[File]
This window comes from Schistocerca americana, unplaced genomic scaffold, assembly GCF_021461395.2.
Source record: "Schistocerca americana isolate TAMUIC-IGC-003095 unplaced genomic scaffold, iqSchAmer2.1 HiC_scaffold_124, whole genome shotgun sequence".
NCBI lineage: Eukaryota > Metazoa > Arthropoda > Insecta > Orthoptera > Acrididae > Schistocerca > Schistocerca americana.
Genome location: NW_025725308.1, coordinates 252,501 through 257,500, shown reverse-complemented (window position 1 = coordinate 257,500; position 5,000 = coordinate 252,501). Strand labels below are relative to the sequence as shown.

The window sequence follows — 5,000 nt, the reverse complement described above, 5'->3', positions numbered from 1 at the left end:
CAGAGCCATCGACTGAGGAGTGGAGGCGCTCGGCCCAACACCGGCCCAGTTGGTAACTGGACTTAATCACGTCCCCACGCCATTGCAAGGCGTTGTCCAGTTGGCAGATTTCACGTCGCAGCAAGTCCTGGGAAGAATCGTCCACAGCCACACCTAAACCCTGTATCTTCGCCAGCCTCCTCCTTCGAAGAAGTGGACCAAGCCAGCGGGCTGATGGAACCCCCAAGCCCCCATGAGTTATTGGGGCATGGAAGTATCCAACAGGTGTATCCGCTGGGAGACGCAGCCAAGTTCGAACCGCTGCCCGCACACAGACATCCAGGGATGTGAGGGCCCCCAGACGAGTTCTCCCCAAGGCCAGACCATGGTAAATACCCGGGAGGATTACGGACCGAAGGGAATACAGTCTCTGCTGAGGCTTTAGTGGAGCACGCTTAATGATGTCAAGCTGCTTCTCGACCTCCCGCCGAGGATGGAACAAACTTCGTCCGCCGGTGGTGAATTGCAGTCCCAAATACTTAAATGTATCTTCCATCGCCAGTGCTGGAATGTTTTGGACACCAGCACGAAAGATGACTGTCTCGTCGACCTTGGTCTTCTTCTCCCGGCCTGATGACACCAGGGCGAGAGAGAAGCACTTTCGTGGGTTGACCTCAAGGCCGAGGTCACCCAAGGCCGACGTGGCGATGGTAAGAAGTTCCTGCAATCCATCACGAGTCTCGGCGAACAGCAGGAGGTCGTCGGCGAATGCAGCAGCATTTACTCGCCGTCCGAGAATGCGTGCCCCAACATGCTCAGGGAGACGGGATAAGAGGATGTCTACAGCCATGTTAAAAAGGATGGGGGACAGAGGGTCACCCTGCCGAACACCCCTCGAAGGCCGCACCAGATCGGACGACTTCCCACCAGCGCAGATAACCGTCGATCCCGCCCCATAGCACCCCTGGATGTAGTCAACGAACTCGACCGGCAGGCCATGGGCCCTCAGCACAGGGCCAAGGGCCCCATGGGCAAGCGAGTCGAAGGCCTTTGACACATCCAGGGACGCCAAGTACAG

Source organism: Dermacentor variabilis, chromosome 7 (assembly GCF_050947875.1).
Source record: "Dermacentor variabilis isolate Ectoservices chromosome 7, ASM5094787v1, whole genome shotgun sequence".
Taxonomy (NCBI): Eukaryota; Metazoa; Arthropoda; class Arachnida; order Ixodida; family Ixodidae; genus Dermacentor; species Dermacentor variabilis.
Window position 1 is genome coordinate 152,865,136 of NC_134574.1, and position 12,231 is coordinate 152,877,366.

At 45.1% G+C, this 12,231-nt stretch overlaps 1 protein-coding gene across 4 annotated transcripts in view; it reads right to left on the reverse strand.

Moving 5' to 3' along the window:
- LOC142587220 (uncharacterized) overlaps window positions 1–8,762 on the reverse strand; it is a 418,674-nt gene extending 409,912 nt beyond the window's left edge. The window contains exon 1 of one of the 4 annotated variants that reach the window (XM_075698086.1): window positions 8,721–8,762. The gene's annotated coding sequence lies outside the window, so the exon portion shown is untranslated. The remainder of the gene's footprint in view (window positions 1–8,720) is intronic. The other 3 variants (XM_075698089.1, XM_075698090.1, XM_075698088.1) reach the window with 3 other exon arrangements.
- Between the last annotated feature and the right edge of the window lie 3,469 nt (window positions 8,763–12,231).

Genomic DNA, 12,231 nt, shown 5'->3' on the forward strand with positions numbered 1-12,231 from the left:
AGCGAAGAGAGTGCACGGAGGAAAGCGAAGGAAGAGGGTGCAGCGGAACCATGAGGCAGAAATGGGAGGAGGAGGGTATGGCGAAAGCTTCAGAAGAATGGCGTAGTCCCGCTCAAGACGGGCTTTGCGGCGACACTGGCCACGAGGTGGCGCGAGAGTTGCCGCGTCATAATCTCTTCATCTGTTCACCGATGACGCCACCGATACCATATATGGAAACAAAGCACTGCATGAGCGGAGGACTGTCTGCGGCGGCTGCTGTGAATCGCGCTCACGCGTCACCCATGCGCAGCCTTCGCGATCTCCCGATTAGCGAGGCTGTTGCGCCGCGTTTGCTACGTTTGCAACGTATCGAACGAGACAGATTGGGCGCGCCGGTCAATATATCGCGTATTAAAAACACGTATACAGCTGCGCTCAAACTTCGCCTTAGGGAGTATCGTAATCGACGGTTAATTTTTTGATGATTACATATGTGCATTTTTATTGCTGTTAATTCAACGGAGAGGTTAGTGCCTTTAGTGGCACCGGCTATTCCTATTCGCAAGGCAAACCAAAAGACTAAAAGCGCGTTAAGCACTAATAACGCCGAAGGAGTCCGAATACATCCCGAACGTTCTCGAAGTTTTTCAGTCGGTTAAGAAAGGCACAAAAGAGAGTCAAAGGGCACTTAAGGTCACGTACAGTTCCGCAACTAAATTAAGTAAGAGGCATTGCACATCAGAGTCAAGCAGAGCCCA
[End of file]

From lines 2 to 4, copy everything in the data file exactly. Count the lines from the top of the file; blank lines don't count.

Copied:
Source record: "Schistocerca americana isolate TAMUIC-IGC-003095 unplaced genomic scaffold, iqSchAmer2.1 HiC_scaffold_124, whole genome shotgun sequence".
NCBI lineage: Eukaryota > Metazoa > Arthropoda > Insecta > Orthoptera > Acrididae > Schistocerca > Schistocerca americana.
Genome location: NW_025725308.1, coordinates 252,501 through 257,500, shown reverse-complemented (window position 1 = coordinate 257,500; position 5,000 = coordinate 252,501). Strand labels below are relative to the sequence as shown.